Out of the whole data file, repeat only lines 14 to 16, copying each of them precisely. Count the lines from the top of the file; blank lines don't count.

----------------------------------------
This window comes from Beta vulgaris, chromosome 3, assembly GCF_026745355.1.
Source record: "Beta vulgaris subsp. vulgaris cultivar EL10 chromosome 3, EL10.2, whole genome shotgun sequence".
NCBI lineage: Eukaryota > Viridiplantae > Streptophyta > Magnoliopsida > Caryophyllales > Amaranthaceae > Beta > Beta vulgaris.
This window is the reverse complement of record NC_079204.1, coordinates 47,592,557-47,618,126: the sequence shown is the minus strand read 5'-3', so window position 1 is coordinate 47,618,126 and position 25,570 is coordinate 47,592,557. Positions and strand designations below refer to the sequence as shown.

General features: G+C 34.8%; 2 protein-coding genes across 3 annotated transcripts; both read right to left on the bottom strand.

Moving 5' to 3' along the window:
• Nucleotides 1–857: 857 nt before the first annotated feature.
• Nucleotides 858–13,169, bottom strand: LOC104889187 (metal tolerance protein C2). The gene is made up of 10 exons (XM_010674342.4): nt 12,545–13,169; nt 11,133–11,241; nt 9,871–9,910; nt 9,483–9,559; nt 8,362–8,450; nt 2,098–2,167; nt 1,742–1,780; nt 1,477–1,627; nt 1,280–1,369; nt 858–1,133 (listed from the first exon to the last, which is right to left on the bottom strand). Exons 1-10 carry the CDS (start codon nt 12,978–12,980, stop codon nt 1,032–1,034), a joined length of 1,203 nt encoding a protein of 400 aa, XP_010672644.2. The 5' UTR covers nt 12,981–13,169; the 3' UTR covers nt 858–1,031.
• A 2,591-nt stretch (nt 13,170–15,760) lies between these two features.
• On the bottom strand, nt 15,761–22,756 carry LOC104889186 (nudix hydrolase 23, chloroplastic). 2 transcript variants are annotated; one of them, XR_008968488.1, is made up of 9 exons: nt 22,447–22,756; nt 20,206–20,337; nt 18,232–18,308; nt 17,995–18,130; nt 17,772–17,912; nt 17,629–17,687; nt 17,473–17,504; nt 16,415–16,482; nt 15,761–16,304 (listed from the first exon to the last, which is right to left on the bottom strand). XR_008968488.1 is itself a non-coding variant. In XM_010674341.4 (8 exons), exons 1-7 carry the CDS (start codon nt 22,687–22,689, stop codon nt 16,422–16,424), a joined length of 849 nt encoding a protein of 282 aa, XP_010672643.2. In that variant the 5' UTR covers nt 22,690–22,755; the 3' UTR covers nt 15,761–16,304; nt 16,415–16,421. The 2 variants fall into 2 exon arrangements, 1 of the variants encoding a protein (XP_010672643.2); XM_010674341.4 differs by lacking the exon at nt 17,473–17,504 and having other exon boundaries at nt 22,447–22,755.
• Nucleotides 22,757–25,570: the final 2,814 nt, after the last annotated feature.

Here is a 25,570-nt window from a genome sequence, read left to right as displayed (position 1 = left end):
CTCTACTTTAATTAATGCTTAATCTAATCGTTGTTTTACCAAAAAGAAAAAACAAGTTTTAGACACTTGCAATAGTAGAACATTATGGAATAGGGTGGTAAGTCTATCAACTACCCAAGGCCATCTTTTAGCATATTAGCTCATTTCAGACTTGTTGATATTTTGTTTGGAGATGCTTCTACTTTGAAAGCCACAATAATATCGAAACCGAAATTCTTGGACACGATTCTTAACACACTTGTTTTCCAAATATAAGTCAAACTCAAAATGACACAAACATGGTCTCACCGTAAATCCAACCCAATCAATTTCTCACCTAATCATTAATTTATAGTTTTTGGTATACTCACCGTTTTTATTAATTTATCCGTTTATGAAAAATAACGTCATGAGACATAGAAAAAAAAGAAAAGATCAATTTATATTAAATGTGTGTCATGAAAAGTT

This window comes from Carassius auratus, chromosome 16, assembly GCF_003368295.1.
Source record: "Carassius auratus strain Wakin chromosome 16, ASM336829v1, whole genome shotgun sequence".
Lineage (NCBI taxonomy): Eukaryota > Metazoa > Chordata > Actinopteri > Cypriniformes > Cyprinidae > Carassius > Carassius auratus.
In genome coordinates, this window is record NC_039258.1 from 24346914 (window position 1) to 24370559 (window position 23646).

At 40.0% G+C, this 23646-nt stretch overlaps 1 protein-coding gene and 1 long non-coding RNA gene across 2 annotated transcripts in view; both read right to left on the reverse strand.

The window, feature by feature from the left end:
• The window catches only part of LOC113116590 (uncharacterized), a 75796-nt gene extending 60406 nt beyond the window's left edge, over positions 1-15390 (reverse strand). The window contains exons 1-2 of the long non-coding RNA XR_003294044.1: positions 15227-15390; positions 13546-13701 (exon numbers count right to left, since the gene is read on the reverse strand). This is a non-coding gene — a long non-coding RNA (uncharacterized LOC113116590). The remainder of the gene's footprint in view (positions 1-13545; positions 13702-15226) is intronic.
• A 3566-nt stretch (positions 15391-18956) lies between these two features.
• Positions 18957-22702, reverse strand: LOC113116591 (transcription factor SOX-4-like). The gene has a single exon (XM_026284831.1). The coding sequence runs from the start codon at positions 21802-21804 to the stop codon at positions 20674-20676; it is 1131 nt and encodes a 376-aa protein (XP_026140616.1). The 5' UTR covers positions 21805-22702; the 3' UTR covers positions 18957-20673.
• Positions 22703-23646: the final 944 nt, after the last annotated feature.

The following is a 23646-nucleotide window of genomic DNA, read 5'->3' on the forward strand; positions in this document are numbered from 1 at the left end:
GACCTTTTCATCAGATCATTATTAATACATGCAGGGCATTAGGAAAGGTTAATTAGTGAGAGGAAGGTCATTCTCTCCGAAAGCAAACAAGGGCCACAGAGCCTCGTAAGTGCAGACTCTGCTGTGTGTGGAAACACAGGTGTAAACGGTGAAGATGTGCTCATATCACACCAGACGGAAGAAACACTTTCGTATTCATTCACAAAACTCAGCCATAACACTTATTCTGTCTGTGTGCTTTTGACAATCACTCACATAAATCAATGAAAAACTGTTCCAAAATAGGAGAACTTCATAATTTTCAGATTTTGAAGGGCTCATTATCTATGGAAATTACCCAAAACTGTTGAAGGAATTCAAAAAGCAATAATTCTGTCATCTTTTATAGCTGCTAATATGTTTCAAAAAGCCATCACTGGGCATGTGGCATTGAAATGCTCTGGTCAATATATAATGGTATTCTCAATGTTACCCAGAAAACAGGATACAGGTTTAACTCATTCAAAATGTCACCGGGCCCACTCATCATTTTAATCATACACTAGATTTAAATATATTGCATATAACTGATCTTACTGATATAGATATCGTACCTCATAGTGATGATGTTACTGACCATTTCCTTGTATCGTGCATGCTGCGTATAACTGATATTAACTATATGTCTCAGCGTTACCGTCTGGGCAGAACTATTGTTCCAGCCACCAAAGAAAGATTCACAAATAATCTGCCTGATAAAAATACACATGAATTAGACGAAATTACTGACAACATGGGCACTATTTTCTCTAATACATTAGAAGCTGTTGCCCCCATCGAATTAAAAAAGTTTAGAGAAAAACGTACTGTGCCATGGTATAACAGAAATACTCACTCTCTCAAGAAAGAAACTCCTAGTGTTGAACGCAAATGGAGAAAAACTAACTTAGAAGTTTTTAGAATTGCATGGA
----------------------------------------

This window comes from Carassius auratus, chromosome 16, assembly GCF_003368295.1.
Source record: "Carassius auratus strain Wakin chromosome 16, ASM336829v1, whole genome shotgun sequence".
Lineage (NCBI taxonomy): Eukaryota > Metazoa > Chordata > Actinopteri > Cypriniformes > Cyprinidae > Carassius > Carassius auratus.